This post is sponsored by GLAD.
Cooking with kids can most definitely be FUN. But, like all things involving kids, you need to do some planning and adapting to make the whole experience fun. Right now, with everyone staying at home more, I’ve been fielding a lot of questions about how to get your kids into the kitchen and having fun. So I’m here to help embrace our new normal and bring a little joy to your families day!
How to choose a recipe to cook with kids
This might seem simple, but the first thing that you need to do is choose a recipe that allows the kids to have fun, get involved and enjoy the process. Also, if you can choose an egg-free recipe, it’s even better because it doesn’t matter if they want a taste test along the way!
I find baking recipes are the most fun for starting to cook with your kids, because who doesn’t love a sweet treat? There are also lots of fun steps in baking, mixing, sifting, rolling out dough and cutting shapes. Then, you can even get creative and ice your creation.
Also, for little ones, try to choose a recipe (like the cookies at the bottom of this post) that is quick! If something is going to bake for ages, you will quickly lose their attention. So short, quick bakes are the most satisfying.
Tools for success
Get everything ready without the kids. It makes for a much more smooth and organised start to cooking.
Have the bowls, tools and other stuff you need ready to go from the outset. Grab the ingredients as well, so that there is just the measuring to do.
I like to cheat by rolling out cookie dough on GLAD Bake and Cooking Paper – as it is much easier than flouring your benchtop, and popping another sheet on top means that it won’t stick to your rolling pin.
For the icing, there is no need to have fancy piping bags, use GLAD SNAP LOCK Reseal Bags and snip off the corner! Then there is no fiddling with piping bags and tips, especially when you aren’t doing fancy icing.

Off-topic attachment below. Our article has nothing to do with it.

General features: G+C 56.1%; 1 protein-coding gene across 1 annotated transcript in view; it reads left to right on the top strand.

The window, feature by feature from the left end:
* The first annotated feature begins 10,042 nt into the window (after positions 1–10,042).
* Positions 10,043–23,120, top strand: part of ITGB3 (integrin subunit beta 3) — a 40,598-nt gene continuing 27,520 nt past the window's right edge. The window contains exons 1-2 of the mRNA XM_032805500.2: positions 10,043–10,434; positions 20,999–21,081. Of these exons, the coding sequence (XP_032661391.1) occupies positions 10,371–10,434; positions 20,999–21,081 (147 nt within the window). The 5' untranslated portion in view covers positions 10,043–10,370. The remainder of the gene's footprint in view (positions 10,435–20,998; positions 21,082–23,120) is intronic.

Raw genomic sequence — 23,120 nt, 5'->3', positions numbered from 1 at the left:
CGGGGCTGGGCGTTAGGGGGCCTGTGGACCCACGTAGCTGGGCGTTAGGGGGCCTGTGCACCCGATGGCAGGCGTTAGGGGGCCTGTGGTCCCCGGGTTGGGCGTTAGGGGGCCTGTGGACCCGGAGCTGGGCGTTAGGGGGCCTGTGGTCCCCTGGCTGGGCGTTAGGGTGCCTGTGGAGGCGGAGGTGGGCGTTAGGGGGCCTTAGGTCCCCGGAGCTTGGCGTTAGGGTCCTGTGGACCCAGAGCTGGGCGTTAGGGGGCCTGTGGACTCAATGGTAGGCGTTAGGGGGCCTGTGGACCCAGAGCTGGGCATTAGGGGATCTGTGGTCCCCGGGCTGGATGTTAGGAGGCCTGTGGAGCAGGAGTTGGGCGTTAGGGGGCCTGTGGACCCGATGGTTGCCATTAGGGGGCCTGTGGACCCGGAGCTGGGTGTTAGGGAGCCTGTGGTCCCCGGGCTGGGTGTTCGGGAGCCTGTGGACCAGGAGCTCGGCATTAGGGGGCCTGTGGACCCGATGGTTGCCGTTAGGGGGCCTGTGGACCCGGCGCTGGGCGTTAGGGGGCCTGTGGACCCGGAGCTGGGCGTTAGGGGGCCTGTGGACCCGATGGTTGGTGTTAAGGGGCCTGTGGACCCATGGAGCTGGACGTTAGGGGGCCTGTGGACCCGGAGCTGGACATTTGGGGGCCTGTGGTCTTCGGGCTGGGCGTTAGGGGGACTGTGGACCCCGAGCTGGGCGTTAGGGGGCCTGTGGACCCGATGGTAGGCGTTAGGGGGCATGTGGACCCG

Making a mess…and cleaning it up
If you were to look at stock photos online of people cooking with their kids, they are all dressed in white, smiling and have perfectly clean kitchens. The reality? Kids will make a mess. And they need to learn to clean that mess up!
You can, however, minimise the mess, as I said earlier, I roll my dough out on baking paper and put it on top as well, meaning that my rolling pin- doesn’t even really get dirty. And it minimises the flour that ends up all around the room.
For clean up, we have the dustpan and broom nearby and the mini vacuum cleaner charged and ready to go. Try to use mostly dishwasher safe bowls and tools and teach the kids to stack it as part of the process.
Letting go of perfection
There’s nothing that a dash of icing and a few sprinkles won’t fix!
When you cook with kids, things won’t be perfect. Cookies will be wonky, jelly might be a bit grainy and cakes might get overmixed.
But to be honest, the cooking process is the most fun part of the experience and the eating is just a bonus. Or that’s how I manage my expectations. It’s about having fun and making something together, both memories and a treat.
How to get the kids involved every step of the way
Kids are familiar with procedures (which is basically what a recipe is) because they are one of the earliest texts they start to learn. Even from a pre-reader stage, they can follow a procedure with pictures.
As my kids have gotten older, I try to get them reading through the recipe at the start, so that they know what we are doing.
Some of the most fun tasks are the messiest- cracking eggs, pouring milk, whisking wet and dry ingredients together, and pouring batter. The more involvement they have in these tasks, the more fun they will have and the more memorable it will be.
What to do while baking
Why not make a baking paper bag for gifting your cookies? It’s a quick folding exercise that can be stuck together with Sellotape for an easy way to drop some bickies off to the neighbours. And then you don’t have to worry about getting the container back!